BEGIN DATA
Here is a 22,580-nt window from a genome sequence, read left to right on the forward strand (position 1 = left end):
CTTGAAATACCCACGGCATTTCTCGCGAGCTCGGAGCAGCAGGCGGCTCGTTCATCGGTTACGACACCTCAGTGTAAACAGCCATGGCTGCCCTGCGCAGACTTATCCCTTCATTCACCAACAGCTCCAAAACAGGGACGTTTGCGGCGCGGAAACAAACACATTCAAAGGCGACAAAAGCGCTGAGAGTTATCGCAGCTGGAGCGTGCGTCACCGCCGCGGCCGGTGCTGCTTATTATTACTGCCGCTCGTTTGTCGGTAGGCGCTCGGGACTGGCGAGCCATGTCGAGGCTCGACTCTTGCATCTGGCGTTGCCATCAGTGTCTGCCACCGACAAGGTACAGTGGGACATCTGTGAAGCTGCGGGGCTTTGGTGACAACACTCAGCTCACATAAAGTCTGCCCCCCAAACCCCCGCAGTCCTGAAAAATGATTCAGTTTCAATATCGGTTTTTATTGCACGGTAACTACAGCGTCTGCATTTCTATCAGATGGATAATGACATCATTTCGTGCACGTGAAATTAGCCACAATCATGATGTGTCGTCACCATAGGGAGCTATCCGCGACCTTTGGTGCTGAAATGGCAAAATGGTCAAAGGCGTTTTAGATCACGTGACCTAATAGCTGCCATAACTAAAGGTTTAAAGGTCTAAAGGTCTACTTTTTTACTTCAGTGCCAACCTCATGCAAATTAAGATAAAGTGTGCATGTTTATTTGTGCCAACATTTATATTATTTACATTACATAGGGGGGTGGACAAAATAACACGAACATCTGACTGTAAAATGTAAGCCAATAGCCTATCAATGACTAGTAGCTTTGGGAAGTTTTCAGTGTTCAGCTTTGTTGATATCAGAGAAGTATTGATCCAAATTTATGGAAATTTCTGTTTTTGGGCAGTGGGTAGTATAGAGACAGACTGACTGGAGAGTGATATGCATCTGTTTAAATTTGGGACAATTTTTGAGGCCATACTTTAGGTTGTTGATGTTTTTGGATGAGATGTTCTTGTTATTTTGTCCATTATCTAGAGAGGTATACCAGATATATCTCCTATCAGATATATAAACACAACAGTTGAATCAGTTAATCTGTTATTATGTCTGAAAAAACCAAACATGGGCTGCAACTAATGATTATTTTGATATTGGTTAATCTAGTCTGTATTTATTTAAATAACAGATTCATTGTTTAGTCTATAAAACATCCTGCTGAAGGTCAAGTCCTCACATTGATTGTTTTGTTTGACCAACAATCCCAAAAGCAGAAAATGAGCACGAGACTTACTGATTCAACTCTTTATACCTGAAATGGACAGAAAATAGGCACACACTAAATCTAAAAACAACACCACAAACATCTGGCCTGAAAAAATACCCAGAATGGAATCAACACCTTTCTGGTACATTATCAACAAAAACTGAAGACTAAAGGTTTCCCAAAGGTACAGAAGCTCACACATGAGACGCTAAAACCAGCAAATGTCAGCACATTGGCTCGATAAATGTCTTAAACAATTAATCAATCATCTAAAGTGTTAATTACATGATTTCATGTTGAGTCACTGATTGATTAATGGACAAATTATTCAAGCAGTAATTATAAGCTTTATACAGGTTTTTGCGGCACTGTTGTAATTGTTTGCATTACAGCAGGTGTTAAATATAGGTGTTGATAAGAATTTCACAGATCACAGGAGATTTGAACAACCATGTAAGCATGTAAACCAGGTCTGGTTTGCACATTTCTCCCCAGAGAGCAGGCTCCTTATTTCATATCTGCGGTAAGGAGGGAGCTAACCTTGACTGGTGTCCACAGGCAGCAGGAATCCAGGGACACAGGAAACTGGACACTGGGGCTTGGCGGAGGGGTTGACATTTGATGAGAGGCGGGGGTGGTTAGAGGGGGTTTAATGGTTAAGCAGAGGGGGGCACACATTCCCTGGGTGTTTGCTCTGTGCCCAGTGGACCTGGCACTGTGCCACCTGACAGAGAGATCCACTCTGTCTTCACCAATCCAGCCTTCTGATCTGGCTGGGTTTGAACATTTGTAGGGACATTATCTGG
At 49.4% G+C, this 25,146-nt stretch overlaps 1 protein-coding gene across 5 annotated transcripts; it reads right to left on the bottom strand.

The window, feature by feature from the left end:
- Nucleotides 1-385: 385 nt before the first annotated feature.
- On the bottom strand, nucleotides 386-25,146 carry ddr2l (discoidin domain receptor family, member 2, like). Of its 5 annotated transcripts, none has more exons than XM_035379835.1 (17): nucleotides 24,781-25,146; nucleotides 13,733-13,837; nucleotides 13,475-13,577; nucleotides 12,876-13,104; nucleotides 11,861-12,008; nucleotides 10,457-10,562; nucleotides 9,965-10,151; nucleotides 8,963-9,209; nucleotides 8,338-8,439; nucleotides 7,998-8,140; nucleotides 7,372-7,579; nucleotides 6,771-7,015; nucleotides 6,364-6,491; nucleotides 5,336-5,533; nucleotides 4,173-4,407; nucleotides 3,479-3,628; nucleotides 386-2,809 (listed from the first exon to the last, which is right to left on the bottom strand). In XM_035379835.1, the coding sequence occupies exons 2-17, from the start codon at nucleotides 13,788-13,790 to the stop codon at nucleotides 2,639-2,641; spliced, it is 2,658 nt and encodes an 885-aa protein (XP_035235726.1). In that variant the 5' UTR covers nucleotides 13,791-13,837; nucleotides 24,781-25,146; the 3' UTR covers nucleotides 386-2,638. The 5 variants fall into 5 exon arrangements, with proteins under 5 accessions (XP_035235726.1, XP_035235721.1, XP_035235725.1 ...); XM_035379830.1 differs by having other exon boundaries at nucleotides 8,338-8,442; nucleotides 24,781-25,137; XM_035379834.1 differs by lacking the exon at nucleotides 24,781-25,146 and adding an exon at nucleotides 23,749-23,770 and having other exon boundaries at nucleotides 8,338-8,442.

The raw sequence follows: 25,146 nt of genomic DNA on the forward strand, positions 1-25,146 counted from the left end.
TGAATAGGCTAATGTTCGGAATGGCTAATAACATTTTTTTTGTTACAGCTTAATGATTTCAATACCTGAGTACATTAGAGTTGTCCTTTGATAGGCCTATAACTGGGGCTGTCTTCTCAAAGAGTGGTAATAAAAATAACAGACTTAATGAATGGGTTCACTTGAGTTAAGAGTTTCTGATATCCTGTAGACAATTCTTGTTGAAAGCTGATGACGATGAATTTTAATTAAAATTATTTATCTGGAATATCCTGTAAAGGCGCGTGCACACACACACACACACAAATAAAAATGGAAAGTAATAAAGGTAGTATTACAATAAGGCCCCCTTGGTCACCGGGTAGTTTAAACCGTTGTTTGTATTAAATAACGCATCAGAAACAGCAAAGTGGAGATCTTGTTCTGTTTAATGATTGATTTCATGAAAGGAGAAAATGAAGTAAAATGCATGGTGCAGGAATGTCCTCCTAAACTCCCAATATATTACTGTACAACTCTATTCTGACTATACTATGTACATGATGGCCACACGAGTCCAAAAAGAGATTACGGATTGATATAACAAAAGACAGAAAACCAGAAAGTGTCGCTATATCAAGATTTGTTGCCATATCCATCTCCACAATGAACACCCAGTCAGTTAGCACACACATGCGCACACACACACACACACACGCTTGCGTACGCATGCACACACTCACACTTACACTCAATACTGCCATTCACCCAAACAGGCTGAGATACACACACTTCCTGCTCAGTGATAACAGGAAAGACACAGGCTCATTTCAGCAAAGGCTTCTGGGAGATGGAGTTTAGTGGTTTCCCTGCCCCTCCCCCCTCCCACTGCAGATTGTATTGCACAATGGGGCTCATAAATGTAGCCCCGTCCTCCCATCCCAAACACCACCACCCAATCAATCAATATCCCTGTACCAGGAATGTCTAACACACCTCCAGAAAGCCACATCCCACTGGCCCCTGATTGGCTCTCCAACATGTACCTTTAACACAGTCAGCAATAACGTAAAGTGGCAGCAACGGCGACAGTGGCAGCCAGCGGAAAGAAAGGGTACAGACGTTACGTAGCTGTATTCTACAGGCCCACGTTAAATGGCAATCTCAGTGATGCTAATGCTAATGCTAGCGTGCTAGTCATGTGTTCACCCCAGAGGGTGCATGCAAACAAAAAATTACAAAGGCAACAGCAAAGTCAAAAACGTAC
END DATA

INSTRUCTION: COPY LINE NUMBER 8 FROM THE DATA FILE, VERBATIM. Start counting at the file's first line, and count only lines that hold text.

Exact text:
TGAATAGGCTAATGTTCGGAATGGCTAATAACATTTTTTTTGTTACAGCTTAATGATTTCAATACCTGAGTACATTAGAGTTGTCCTTTGATAGGCCTATAACTGGGGCTGTCTTCTCAAAGAGTGGTAATAAAAATAACAGACTTAATGAATGGGTTCACTTGAGTTAAGAGTTTCTGATATCCTGTAGACAATTCTTGTTGAAAGCTGATGACGATGAATTTTAATTAAAATTATTTATCTGGAATATCCTGTAAAGGCGCGTGCACACACACACACACACAAATAAAAATGGAAAGTAATAAAGGTAGTATTACAATAAGGCCCCCTTGGTCACCGGGTAGTTTAAACCGTTGTTTGTATTAAATAACGCATCAGAAACAGCAAAGTGGAGATCTTGTTCTGTTTAATGATTGATTTCATGAAAGGAGAAAATGAAGTAAAATGCATGGTGCAGGAATGTCCTCCTAAACTCCCAATATATTACTGTACAACTCTATTCTGACTATACTATGTACATGATGGCCACACGAGTCCAAAAAGAGATTACGGATTGATATAACAAAAGACAGAAAACCAGAAAGTGTCGCTATATCAAGATTTGTTGCCATATCCATCTCCACAATGAACACCCAGTCAGTTAGCACACACATGCGCACACACACACACACACACGCTTGCGTACGCATGCACACACTCACACTTACACTCAATACTGCCATTCACCCAAACAGGCTGAGATACACACACTTCCTGCTCAGTGATAACAGGAAAGACACAGGCTCATTTCAGCAAAGGCTTCTGGGAGATGGAGTTTAGTGGTTTCCCTGCCCCTCCCCCCTCCCACTGCAGATTGTATTGCACAATGGGGCTCATAAATGTAGCCCCGTCCTCCCATCCCAAACACCACCACCCAATCAATCAATATCCCTGTACCAGGAATGTCTAACACACCTCCAGAAAGCCACATCCCACTGGCCCCTGATTGGCTCTCCAACATGTACCTTTAACACAGTCAGCAATAACGTAAAGTGGCAGCAACGGCGACAGTGGCAGCCAGCGGAAAGAAAGGGTACAGACGTTACGTAGCTGTATTCTACAGGCCCACGTTAAATGGCAATCTCAGTGATGCTAATGCTAATGCTAGCGTGCTAGTCATGTGTTCACCCCAGAGGGTGCATGCAAACAAAAAATTACAAAGGCAACAGCAAAGTCAAAAACGTAC